Frames and Concept Types

Applications in Language and Philosophy

ISBN: 978-3-319-01540-8 (Print) 978-3-319-01541-5 (Online)

Table of contents (15 chapters)

  1. Front Matter

    Pages i-x

  2. Introduction to Frames and Concept Types

    1. Front Matter

      Pages 1-1

    2. No Access

      Chapter

      Pages 3-21

      General Introduction

    3. No Access

      Chapter

      Pages 23-67

      Evidence for Frames from Human Language

    4. No Access

      Chapter

      Pages 69-89

      From Features via Frames to Spaces: Modeling Scientific Conceptual Change Without Incommensurability or Aprioricity

  3. Frame Analysis of Changes in Scientific Concepts

    1. Front Matter

      Pages 91-91

    2. No Access

      Chapter

      Pages 93-109

      Reconstructing Scientific Theory Change by Means of Frames

    3. No Access

      Chapter

      Pages 111-122

      Interests in Conceptual Changes: A Frame Analysis

  4. Event Frames and Lexical Decomposition

    1. Front Matter

      Pages 123-123

    2. No Access

      Chapter

      Pages 125-156

      FrameNet, Frame Structure, and the Syntax-Semantics Interface

    3. No Access

      Chapter

      Pages 157-176

      The Deep Lexical Semantics of Event Words

  5. Properties, Frame Attributes and Adjectives

    1. Front Matter

      Pages 177-177

    2. No Access

      Chapter

      Pages 179-197

      Distinguishing Properties and Relations in the Denotation of Adjectives: An Empirical Investigation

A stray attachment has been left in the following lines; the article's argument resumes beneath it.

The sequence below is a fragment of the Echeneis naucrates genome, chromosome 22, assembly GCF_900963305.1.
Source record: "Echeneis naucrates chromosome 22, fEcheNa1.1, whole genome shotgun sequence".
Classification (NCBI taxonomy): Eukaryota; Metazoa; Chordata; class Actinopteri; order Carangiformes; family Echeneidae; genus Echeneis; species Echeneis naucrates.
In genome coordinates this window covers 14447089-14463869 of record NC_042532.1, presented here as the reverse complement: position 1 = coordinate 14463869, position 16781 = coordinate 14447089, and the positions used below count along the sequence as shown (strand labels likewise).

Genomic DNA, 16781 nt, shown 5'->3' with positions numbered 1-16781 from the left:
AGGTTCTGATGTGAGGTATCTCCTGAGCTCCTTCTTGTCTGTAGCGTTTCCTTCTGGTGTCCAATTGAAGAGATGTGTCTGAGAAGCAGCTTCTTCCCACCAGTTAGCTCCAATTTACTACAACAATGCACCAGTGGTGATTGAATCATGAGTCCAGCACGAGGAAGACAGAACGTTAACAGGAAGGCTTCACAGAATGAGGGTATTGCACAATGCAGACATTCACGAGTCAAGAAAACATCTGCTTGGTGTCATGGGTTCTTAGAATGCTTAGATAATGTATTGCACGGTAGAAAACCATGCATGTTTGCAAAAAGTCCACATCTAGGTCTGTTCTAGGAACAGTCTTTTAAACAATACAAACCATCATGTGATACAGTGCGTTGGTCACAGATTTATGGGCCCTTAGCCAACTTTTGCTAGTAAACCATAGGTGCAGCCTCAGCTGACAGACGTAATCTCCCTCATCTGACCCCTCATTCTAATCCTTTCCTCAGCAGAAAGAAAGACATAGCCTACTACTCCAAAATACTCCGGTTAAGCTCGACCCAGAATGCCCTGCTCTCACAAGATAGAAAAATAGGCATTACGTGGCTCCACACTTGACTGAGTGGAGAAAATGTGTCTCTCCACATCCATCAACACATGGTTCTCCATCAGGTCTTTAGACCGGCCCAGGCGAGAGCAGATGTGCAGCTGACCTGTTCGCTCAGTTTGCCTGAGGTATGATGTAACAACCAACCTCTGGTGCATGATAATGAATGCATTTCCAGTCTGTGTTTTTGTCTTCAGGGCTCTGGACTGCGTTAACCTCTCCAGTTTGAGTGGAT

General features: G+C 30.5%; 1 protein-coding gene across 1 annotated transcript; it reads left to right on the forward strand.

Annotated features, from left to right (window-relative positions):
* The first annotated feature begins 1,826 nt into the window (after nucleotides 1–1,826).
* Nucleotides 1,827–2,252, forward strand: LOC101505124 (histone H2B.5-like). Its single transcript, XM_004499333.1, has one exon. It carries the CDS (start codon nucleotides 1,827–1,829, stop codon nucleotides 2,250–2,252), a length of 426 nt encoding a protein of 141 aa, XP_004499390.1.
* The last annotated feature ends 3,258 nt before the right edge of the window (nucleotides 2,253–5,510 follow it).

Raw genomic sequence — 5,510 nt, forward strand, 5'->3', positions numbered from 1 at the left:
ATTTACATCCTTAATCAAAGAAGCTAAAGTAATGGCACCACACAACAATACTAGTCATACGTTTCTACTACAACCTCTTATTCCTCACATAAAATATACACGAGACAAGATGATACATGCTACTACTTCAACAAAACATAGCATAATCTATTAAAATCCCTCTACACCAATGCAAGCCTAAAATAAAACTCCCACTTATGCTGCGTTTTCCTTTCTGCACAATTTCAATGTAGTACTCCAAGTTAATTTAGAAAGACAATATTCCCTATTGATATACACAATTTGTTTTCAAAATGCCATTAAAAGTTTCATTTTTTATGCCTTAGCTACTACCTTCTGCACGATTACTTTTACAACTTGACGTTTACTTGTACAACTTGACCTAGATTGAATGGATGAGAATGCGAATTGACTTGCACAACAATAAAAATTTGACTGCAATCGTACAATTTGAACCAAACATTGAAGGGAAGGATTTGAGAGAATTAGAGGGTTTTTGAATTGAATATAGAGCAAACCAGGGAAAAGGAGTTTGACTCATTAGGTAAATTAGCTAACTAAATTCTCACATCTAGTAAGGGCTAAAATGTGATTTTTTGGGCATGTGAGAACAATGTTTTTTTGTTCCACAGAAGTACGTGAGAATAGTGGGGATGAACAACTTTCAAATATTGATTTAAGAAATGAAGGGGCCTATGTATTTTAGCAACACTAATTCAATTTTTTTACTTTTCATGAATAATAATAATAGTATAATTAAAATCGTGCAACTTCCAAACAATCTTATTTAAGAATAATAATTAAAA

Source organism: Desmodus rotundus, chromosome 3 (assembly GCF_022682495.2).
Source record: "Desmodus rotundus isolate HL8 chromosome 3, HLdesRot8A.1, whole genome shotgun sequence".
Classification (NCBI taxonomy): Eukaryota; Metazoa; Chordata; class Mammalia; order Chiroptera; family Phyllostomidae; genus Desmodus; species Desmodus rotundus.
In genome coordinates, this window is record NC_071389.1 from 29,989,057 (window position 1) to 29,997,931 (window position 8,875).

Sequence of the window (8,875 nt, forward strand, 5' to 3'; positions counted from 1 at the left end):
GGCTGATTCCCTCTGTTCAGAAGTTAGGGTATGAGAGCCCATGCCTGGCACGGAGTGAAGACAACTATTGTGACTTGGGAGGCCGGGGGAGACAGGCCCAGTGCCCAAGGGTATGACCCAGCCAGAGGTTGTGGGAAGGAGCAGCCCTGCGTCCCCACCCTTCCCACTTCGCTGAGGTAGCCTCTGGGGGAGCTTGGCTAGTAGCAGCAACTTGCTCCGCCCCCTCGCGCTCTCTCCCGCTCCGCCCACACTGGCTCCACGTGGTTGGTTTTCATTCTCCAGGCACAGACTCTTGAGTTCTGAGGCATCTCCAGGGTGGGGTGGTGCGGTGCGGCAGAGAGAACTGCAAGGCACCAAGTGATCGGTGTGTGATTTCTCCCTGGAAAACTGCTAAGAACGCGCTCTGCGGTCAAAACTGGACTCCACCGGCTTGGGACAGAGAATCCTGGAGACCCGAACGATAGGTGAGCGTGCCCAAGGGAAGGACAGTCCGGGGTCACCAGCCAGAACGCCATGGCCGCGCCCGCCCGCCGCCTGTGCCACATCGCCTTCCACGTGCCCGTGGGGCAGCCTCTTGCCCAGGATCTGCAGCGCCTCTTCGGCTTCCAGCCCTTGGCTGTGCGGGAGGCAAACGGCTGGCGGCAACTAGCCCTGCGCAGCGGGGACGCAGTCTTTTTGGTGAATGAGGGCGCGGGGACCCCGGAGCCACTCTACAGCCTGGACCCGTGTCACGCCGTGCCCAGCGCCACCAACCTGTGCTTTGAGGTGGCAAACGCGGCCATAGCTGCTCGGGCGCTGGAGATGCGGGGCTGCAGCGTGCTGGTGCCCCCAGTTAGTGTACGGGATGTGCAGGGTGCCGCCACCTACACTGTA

3. No Access

      Chapter

      Pages 199-218

      Why Chocolate Eggs Can Taste Old but Not Oval: A Frame-Theoretic Analysis of Inferential Evidentials

  6. Frames in Concept Composition

    1. Front Matter

      Pages 219-219

    2. No Access

      Chapter

      Pages 221-242

      A Frame Approach to Metonymical Processes in Some Common Types of German Word Formation

    3. No Access

      Chapter

      Pages 243-266

      Concept Composition in Frames: Focusing on Genitive Constructions

  7. Nominal Concept Types and Determination

    1. Front Matter

      Pages 267-267

    2. No Access

      Chapter

      Pages 269-292

      Definitely Not Possessed? Possessive Suffixes with Definiteness Marking Function

    3. No Access

      Chapter

      Pages 293-321

      Definite Article Asymmetries and Concept Types: Semantic and Pragmatic Uniqueness

    4. No Access

      Chapter

      Pages 323-341

      The Indefiniteness of Definiteness

    5. No Access

      Chapter

      Pages 343-362

      Nominal Concept Types in German Fictional Texts